Plaintiff's motion for injunctive relief is DENIED insofar as it is based upon the same unrelated and improperly joined claims and defendants described above. His motion for appointment of counsel is DENIED as there is no right to appointment of counsel in a federal civil case. The Court will, on its own initiative, refer the case for location of pro bono counsel if circumstances of the case necessitate at a future time. Plaintiff's petition for "mandamus" in which he seeks removal of the undersigned judge is DENIED because mandamus is not the proper avenue for seeking such relief, and in any event, his request is based on prior adverse rulings which are not adequate grounds for recusal. See Liteky v. United States, 510 U.S. 540, 555-56 (1994) (judicial rulings alone may constitute grounds for appeal, but almost never constitute a valid basis for a bias or impartiality motion); Leslie v. Grupo ICA, 198 F.3d 1152, 1160 (9th Cir. 1999) (court's adverse rulings are not an adequate basis for recusal)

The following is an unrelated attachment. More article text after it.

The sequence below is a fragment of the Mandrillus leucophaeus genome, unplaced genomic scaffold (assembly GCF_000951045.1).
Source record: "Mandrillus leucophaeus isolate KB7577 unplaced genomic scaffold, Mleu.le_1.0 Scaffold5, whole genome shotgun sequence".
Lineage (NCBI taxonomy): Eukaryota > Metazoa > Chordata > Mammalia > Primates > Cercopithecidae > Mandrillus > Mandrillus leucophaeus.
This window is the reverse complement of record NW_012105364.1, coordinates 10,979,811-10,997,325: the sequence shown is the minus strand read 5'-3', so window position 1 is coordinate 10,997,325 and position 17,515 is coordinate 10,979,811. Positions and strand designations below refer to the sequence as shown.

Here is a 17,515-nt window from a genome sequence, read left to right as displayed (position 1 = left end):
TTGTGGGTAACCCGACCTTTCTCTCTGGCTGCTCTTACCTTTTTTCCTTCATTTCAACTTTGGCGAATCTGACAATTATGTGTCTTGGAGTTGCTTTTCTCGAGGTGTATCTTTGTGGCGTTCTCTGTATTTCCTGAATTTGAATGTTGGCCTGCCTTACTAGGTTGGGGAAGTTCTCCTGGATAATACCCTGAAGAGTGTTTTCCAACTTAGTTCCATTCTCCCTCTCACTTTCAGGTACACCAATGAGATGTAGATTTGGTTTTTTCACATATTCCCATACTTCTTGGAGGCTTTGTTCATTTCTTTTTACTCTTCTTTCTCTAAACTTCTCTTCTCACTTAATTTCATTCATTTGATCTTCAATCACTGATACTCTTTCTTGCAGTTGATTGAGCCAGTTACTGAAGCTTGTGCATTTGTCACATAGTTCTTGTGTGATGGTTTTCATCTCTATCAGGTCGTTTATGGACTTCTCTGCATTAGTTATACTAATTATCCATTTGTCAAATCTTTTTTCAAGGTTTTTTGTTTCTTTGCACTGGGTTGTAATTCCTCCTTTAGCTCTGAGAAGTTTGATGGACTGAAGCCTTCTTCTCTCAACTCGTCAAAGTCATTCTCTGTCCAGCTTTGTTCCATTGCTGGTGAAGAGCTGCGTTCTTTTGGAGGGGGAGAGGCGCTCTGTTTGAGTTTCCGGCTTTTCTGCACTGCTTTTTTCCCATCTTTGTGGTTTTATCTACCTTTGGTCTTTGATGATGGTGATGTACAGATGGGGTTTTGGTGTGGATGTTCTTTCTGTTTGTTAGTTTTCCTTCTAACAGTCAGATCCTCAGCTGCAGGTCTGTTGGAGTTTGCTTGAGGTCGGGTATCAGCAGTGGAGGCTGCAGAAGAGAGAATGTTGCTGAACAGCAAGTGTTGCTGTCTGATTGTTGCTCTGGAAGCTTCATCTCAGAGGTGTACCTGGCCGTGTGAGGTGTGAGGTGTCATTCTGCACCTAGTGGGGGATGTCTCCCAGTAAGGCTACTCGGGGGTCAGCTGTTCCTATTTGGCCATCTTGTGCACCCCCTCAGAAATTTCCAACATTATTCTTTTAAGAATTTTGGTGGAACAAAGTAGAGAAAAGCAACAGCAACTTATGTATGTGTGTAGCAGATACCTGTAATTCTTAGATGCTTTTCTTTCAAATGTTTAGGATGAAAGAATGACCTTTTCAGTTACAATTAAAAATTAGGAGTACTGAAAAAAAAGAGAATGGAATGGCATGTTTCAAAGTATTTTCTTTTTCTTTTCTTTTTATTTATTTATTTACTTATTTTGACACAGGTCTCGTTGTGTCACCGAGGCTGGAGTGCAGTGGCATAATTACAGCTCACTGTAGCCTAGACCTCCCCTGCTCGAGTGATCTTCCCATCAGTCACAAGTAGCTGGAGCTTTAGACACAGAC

1. The complaint is DISMISSED WITH LEAVE TO AMEND. Plaintiff shall file an amended complaint within twenty-eight (28) days from the date this order is filed. The amendment must include the caption and civil case number used in this order (No. C 15-1291 JSW (PR)) and the words "COURT-ORDERED FIRST AMENDED COMPLAINT" on the first page. Because an amended complaint completely replaces the original complaint, see Ferdik v. Bonzelet, 963 F.2d 1258, 1262 (9th Cir. 1992), Plaintiff may not incorporate material from the original or amended complaints by reference. Failure to amend within the designated time and in accordance with this order will result in the dismissal of this action.

2. It is Plaintiff's responsibility to prosecute this case. Plaintiff must keep the Court informed of any change of address and must comply with the Court's orders in a timely fashion. Failure to do so may result in the dismissal of this action under Federal Rule of Civil Procedure 41(b).

3. The motions for appointment of counsel, injunctive relief, and for mandamus are DENIED (dkt. 4).